Figure 2. Relationships between primary and secondary metabolism and role of endogenous proline in stimulating phenylpropanoid pathway. GS, glutamine synthetase; GOGAT, glutamate synthase (redrawn from [115] with permission of Elsevier).
Figure 2. Relationships between primary and secondary metabolism and role of endogenous proline in stimulating phenylpropanoid pathway. GS, glutamine synthetase; GOGAT, glutamate synthase (redrawn from [115] with permission of Elsevier).
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Similar results have been observed when callus and cell suspension cultures of artichoke (Cynara cardunculus L. subsp. scolymus (L.) Hayek) subcultivated in Gamborg B5 medium (control) or in half-strength Gamborg B5 medium (nutritional stress) have been used as a model system. Both callus and cell suspension cultures suffered relevant changes when subjected to nutritional stress: they accumulated secondary metabolites and, meanwhile, their growth was negatively affected by stress conditions. Figure 3 shows the existence of a negative correlation between the growth rate (Figure 3a) and total phenolic content (Figure 3b) in cell cultures of artichoke. The growth rate of stressed cell suspension cultures was reduced by 52% compared to the non-stressed control. In contrast, the total phenolic content was enhanced by nutrient deficiency by 2.3-fold compared to the control level after a 30-day treatment. The same results were observed with artichoke callus cultures. Following nutrient deficiency, the growth of callus cultures was reduced by 47% compared to the control and this reduction seemed to be related to an energetic drain involved in generating the increased level of phenolic metabolites (3.6-fold greater than the control level) which diverts resources from the biomass production. This evidence confirms the theoretical predictions that a trade-off exists between growth rate and defensive secondary metabolite investment when plant cells are in low-resource habitats [78,167]. Again, in order to understand the biochemical levels of regulatory mechanisms that control carbon fluxes between the primary and secondary metabolism, the role of proline, which figures prominently in most stress-mediated responses [115,168,169], has been also considered. The analysis of free proline content in cultivated artichoke cells shows an increase in proline level (by 38%–50% compared to the control) in response to nutritional stress. As already hypothesized for stressed oregano shoots, once again, it can be assumed that the observed increase of proline in artichoke cells subjected to nutrient deficiency could be explained by its rapid utilization in the proline redox cycle (see Figure 2).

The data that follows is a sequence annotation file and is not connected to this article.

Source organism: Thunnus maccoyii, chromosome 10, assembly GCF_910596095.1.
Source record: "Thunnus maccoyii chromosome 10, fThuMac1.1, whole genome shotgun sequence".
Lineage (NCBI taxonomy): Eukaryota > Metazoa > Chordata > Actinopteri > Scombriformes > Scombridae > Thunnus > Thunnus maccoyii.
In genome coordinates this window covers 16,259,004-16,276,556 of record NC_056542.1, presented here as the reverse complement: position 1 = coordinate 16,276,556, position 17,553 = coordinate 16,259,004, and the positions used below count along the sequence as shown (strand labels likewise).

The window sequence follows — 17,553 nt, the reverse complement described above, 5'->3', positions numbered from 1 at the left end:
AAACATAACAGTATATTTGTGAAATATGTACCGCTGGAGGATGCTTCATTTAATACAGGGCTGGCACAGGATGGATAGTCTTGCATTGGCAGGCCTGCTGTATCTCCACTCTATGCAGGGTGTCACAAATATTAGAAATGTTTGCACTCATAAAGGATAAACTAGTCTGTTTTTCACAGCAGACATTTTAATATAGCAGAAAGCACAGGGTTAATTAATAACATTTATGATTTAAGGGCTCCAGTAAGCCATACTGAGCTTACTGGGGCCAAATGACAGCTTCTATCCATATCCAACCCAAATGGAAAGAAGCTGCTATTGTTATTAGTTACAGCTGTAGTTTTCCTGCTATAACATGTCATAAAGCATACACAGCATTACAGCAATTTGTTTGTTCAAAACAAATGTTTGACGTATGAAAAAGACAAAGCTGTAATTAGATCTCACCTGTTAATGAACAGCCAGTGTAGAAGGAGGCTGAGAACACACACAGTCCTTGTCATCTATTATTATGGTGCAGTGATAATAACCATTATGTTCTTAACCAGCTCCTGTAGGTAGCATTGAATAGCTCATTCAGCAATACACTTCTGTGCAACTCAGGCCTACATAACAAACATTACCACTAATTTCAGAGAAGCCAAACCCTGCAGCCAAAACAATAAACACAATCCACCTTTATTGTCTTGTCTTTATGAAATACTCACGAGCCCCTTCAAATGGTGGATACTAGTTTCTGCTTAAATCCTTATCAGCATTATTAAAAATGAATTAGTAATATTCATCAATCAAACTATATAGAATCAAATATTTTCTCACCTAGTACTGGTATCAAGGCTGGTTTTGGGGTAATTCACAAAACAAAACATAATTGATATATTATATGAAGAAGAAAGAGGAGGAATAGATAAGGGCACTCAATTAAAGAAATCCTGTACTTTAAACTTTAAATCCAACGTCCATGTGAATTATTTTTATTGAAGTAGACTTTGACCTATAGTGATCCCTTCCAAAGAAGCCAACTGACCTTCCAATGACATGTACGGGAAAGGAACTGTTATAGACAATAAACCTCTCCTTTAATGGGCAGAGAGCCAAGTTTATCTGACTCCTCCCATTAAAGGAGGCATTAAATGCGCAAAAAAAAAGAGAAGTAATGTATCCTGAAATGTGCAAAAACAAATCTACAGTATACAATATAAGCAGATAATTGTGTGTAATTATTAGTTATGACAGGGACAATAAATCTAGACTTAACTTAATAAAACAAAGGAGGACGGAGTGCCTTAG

Figure 3. Response of artichoke cells to nutrient deficiency. Cell growth (a) and total phenolic content (b). Unpublished data.
Figure 3. Response of artichoke cells to nutrient deficiency. Cell growth (a) and total phenolic content (b). Unpublished data.
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Broadly, in case of limited resources, plants need a well-balanced trade-off which permits growth without excluding defense responses. Various hypotheses have been proposed in order to elucidate the influence of environmental constraints on the trade-off between growth and defensive compounds. Some authors propose that it is the possibility of a trade-off between growth and differentiation (i.e., biosynthesis of natural products, including phenolics) [67,84,170,171]. An alternative model [172,173,174] suggests a competition between protein and phenylpropanoid synthesis for using of the precursor phenylalanine. Therefore, at a high growth rate the synthesis of proteins reduces the availability of phenylalanine or phenolic biosynthesis. However, this model does not explain whether the protein synthesis and the synthesis of phenolics use the same pool of phenylalanine, or two separate pools.